I love gardening which is why winter isn’t my favorite time of the year. With crummy temperatures, overcast skies and a foot of snow, gardening in the winter months is quite impossible. Those of us who live in cold northern climates can pretty much forget planting anything in the ground until the first of April.
Lucky for us die-hard gardeners, a greenhouse is one way to cheat nature at her own game. A greenhouse creates an artificial environment for growing both vegetables and flowers by keeping them toasty warm while providing them with the right amounts of both sunlight and humidity. If you’ve never tried winter gardening before, this hobby is a great way to get some winter exercise while growing veggies for the family.
1. Choose the right greenhouse style that works for you. Greenhouses come in all shapes and sizes, and practically every price range. If you are a small scale gardener, a portable solar greenhouse (learn more here) is a low cost solution that works well in moderate temperatures. Portable units run between $80-$150 and are suitable for use in zones 6b-10. A portable greenhouse is what I use because it’s something I can set up without enlisting the help of my husband. Most portable greenhouses have more than enough space for a nice collection of seedlings and a couple of people.
Serious gardeners or those gardening in more frigid winter climates may need something more substantial. Permanent greenhouse styles made of glass or thick plastics come in a wide range of styles and can be set up to accept some sort of heating unit to bring up internal temperatures. These start as low as $250 and can reach into the thousands of dollars. Popular options include :
~ The half gable or “lean to” green house which attaches to the side of a home or garage.
~ The barn style which looks like the traditional greenhouse most of us are used to seeing.
~ The dome greenhouse, designed to withstand the accumulation of snow. Dome greenhouses resemble the top half of a geodesic dome.
~ Hoop greenhouses which have grown in popularity in recent years. These simple to make greenhouses are made of loops of PVC which are covered with thick clear vinyl.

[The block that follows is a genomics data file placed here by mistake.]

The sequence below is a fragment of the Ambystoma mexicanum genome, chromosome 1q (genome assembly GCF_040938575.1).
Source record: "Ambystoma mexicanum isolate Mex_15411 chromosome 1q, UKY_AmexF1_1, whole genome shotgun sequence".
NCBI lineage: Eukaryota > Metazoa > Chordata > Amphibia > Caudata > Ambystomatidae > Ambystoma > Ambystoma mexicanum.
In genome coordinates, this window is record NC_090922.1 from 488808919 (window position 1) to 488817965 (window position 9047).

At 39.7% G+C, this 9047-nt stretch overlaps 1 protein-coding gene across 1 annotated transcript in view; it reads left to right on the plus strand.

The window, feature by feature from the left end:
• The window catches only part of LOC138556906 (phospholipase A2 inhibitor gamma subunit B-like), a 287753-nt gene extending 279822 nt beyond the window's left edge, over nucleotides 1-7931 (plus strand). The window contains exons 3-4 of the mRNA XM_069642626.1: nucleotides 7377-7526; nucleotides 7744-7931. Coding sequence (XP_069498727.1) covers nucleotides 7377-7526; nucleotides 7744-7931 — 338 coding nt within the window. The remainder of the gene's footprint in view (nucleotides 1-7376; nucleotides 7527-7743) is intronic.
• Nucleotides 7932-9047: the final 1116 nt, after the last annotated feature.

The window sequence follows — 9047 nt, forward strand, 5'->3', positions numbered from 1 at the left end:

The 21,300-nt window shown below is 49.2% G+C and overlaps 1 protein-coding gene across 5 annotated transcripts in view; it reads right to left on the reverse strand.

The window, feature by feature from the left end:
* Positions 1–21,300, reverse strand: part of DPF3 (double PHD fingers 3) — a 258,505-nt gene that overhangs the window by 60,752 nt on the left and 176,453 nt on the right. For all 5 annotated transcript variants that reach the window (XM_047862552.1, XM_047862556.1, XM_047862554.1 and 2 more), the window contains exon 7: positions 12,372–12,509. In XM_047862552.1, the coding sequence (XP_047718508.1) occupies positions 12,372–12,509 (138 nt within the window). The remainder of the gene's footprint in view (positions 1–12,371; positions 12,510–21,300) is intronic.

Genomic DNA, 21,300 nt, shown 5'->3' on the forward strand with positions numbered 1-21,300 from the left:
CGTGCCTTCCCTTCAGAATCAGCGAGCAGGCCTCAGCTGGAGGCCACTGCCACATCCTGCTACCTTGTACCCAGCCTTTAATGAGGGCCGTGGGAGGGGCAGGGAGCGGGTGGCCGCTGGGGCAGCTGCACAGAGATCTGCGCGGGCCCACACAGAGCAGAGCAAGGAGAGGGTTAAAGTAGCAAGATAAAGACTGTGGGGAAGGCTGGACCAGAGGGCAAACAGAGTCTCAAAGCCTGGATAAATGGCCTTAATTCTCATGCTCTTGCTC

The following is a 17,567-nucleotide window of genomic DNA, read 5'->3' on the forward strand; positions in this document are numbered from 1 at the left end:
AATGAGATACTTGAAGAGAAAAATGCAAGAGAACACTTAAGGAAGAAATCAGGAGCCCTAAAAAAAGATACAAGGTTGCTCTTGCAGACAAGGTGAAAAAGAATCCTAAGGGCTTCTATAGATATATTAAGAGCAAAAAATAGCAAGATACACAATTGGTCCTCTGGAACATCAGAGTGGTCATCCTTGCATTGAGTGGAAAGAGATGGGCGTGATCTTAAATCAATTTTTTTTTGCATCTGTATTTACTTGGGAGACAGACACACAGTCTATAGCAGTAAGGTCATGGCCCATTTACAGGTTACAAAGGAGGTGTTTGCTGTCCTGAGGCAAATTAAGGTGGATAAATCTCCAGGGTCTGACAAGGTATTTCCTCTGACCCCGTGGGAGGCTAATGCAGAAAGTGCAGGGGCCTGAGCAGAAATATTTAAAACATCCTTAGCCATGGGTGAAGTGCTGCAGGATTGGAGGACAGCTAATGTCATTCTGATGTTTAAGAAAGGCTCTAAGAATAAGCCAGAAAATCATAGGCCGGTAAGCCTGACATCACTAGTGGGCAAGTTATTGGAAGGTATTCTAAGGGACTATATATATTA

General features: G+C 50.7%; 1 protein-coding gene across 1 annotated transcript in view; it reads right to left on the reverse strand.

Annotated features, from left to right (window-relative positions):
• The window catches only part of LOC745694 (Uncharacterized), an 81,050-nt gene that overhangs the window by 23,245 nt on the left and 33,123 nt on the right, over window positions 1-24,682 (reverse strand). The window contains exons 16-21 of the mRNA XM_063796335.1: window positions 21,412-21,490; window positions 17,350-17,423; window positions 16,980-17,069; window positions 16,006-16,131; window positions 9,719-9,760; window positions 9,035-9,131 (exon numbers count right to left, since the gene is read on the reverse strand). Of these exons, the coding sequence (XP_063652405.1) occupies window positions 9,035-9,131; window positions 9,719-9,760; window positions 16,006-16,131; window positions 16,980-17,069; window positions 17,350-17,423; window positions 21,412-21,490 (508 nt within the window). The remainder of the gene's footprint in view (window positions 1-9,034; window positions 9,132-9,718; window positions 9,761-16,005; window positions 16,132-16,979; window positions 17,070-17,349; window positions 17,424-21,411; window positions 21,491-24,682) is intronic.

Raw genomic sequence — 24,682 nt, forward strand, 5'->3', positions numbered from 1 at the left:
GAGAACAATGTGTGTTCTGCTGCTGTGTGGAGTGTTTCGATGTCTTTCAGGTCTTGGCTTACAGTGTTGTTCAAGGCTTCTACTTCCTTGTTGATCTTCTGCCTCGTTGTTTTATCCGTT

2. Assemble your supplies. In addition to a greenhouse, you’ll also need some basic supplies to begin and cultivate your winter garden. Greenhouse gardening is really not much different than container gardening and uses many of the same supplies. You’ll need things like pots and empty seed starter trays, hand tools, potting mix, a watering can & source of water, plant food, popsicle sticks (for labeling), garden gloves, and a grow light if you live in an area with overcast winter skies. I use a clamp lamp with a grow light bulb for my portable greenhouse; traditional hanging fixtures are also available at garden centers starting at $45 and up.
3. Be realistic about your choices of vegetable crops for winter gardening and what you want to accomplish. So you’ve got your greenhouse and all your supplies. It now comes down to the nitty gritty of what you want to grow in your greenhouse this winter.
I can’t tell you what to grow since only you can make those decisions. What’s worked for me however is to use my portable greenhouse to accomplish three winter gardening goals.
~ Get an early start on summer crops. In a short summer season such as mine, summer crops such as tomatoes and peppers don’t stand a chance without a little intervention. February 1 – March 1 is when these temperature sensitive crops are planted by seed in the greenhouse. By June 1st, the plants are 2-3 feet high and ready to be planted in the ground outdoors.
~ Plant some cool crops in your greenhouse for winter eating. February & March is also the time when a few cool weather crops such as spinach, lettuce, green onions, and radishes can be planted container-gardening style inside your greenhouse. These veggies grow to maturity is 3-5 weeks and are a great way to add fresh organic vegetables to a winter diet. If you’ve got the room, try climbing snap peas for a tasty winter greenhouse vegetable.
~ Bring dormant flowers and herbs back to life. To get as jump on my geraniums and herbs that have been dormant since November, I bring the plants inside the greenhouse in February. By the time the spring temperatures have warmed up, my geraniums and herbs are fully matured and ready to go outside.
Ultimately, the decision of what to plant depends on the amount of space you have to work with and the type of veggies that your family enjoys eating. With warm temperatures, plenty of light, and the willingness to experiment a little, you too will soon discover how fun and simple wintering gardening can be.
Additional resources by C. Jeanne Heida:
How to Save Your Geraniums over Winter.
Choosing the Right Size Container for vegetables.
How to Read the Back of a Vegetable Seed Packet.